I Lie for Money: Candid, Outrageous Stories from a Magician’s Misadventures by Steve Spill
In this funny, irreverent, unique, eccentric memoir, magician Steve Spill reveals how he managed to survive decades inside a rarely profitable, sometimes maddening, but often deliciously rewarding offbeat showbiz profession—magic!
Spill tells of how his tailor grandfather sewed secret pockets in a magician’s tuxedo back in 1910, which started his childhood dream to become a magician. This dream took Spill on a journey that started with him performing, as a young boy, at a “Beauty on a Budget” neighborhood house party to engagements in Europe, Africa, and the Caribbean, to today in Santa Monica, California, where he’s been starring in his own shows since 1998 at Magicopolis, the theater he designed and built himself.
Being a magician has given Spill the opportunity to interact with the world’s most famous and fascinating people. In his memoir, Spill reveals the many unique encounters that his profession has led him to enjoy and endure: hosting Sting as his opening act one night, spending two days on camera with Joan Rivers, and selling tricks to Bob Dylan, as well as encounters with Adam Sandler, Stephen King, and other celebrities.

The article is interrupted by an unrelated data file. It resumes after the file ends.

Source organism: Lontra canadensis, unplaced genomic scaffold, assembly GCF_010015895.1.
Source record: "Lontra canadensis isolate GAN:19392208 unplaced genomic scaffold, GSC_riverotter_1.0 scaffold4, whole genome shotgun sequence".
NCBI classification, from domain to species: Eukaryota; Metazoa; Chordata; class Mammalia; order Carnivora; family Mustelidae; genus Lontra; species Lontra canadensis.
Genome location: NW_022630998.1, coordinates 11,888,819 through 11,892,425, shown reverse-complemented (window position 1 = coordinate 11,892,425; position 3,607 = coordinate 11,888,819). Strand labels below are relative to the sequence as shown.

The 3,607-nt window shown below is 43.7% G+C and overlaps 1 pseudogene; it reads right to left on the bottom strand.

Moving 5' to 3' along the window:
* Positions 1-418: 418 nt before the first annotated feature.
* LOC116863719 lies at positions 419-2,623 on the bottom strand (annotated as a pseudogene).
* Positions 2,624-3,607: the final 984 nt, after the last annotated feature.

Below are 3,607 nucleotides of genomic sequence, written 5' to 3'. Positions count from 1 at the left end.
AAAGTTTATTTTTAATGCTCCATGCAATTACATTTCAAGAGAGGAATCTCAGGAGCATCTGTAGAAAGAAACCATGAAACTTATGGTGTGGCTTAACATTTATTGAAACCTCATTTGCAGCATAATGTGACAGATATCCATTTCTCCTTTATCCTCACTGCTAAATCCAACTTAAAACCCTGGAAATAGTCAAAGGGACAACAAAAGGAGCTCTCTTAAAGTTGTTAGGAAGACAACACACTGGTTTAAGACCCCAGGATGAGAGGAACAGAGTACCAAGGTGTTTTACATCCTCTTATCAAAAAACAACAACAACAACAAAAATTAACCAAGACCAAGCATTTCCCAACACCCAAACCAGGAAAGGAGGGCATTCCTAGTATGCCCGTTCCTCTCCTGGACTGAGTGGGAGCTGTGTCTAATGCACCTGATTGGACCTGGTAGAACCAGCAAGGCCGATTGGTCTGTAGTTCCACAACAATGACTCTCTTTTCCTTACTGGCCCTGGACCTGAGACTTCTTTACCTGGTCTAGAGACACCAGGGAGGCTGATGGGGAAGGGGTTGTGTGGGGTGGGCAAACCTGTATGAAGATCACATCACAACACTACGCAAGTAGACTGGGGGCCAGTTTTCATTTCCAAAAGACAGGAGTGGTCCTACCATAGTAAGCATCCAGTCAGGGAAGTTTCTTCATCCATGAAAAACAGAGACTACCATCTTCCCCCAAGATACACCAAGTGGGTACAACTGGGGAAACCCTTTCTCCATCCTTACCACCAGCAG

I Lie for Money is a literary magic show that captures the highs and lows of an extraordinary life that will delight and amaze you with wit and wickedness. This book should be an obligatory read for anyone considering a creative career, and it serves as an inspiration to those who desire to craft an independent life. (via Goodreads)
Steve Spill is a working magician. He’s spent five decades not only honing his magic skills, but his skills as a performer. He’s worked every sort of venue you might associate with magicians…and a few you wouldn’t. He has stories about some of the great magicians of the 20th century and even some celebrity dish. He designed and runs his own theater in LA. All that is interesting and entertaining, but the parts of I Lie for Money that spoke to me weren’t the stories about achievements. They were the stories about failures. Not every performance goes smoothly, and not every trick is a good one. Spill isn’t shy about those things, but his success proves that setbacks aren’t the end of the line. *That* is what makes this book a good read for anyone in a creative endeavor. It’s certainly something I need to be reminded of.
I have a soft spot for ducks (and geese, I suppose). Here’s Steve Spill and the mind reading goose, a performance from the mid-1980s.
Publishing info, my copy: Kindle ebook, Skyhorse Publishing, 2015
Acquired: July 20, 2015, Amazon (I bought this book a year ago!)